An Amerindian legend says that one day, there was a huge wildfire. All the animals gazed at the disaster terrified, distressed and helpless. Only the little hummingbird was hurrying, going to find a few drops of water with his beak to extinguish the fire.
After a moment, the armadillo, flustered with all the agitation, said, in a derisory way, “Hummingbird! Are you crazy? You won’t extinguish the fire with those drops of water!” And the hummingbird answered, “I know! But I’m doing my part.”
From that legend, and convinced that a coalition of like-minded and committed individuals can transform society, Pierre Rabhi creates the movement “Les colibris” (the hummingbirds) to multiply and allow to share local experiences respecting nature and humankind.
Pierre Rabhi (from his birth name Rabah Rabhi, on May 29th 1938) is a writer, a farmer and a French environmentalist. Muslim, he converted to Christianity then moved away from all religion. He studied in France, where he is considered a very important personality in agro-ecology for his initiative Oasis in all places. The principles of Oasis are as simple as they are steadfast: human beings and nature are at the center of development; getting back to agriculture is an alternative to a way of life that has become unsatisfactory for many people; Oasis promotes the following:
- developing food crops for self-sufficiency by producing without destroying, focusing on local produce and establishing agreement between town and country;
- take a responsible look at the needs and modes of consumption;
- recreate social bonds by listening, sharing and coming to an agreement;
- be in favor of local commerce from a bottom-up rather than a top-down point of view;
- to be creative and make people responsible for their own economic and financial activity;
- to promote multiple activities in one’s own environment;
- to rethink access to agricultural property and its use;
- to promote a low-cost ecological habitat;
- to unite the dynamics in the regional, national and international network.
While all studies show that accumulation of goods is a no-brainer due to the limits of our planet, agriculture should also change the way it is organized to avoid waste and that implies relocating production and consumption. Considering these constraints the question arises as to what type of agriculture to feed the 9 billion people projected for 2050? An agriculture that provides sufficient but also healthy food. A sustainable agriculture that contributes less to global warming?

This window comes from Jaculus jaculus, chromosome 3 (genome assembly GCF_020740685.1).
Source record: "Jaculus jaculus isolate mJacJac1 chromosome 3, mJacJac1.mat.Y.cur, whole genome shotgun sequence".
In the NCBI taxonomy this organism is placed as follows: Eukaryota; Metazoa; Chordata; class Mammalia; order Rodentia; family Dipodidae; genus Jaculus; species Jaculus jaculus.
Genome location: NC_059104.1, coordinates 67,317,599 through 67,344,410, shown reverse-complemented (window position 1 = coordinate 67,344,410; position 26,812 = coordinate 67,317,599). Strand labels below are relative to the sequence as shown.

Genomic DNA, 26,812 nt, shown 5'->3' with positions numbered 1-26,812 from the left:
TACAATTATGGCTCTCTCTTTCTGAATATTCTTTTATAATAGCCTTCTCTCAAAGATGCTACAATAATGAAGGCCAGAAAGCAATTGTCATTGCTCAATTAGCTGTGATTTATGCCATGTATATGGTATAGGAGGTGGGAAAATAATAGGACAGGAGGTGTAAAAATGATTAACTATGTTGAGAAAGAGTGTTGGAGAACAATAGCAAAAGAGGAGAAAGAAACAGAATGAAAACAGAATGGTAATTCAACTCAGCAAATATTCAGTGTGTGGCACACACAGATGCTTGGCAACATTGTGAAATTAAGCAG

According to many experts, including those of the FAO, only peasant agriculture and family farming oriented towards agro-ecology can meet these requirements. So why have subsidies, national and international aid and private investment all of which is still very often massively geared to agribusiness, whose very nature leads to intensive production systems, vast mono-cultures, pollution and export-oriented agriculture?
It’s obvious that the model of society we chose goes hand in hand with the agriculture we finance.
The ideas and initiatives of Pierre Rahbi are offered as an alternative: society should function in a way that respects people and land by promoting farming techniques that protect the environment and conserve natural resources. These ideas concern particularly but not exclusively arid areas where Pierre Rahbi got his experience, based on “happy sobriety”. From this, happiness is created and is a strength and a guarantee against the alienation imposed on us by the doctrine of accumulation.” When he set up his farm, there were five others around, he says. Now those lands are abandoned, because the farms have been swept away by an endless cycle of costly investments and random farm prices. He concludes by saying that everyone had predicted dire consequences for a farm on land so poor and so remote.
But he based his work on respect of the environment and traditional knowledge, by reducing farm development costs but which could still be profitable despite the inevitable reduced production, which is what it was beforehand.His ideas are moving closer to what’s called biodynamic agriculture which arouses some controversy since its principles are seen as based on pseudo-scientific and esoteric beliefs of anthroposophy. However, if we join the idea of “happy sobriety” and the wisdom of the Amerindian legend “I know, but I’m doing my part” with the principles of “Oasis in all places” a new and hopeful path can be opened to society as well as to agriculture.
John Paul Pezzi, mccj
VIVAT International NGO,
with consultative special status at UN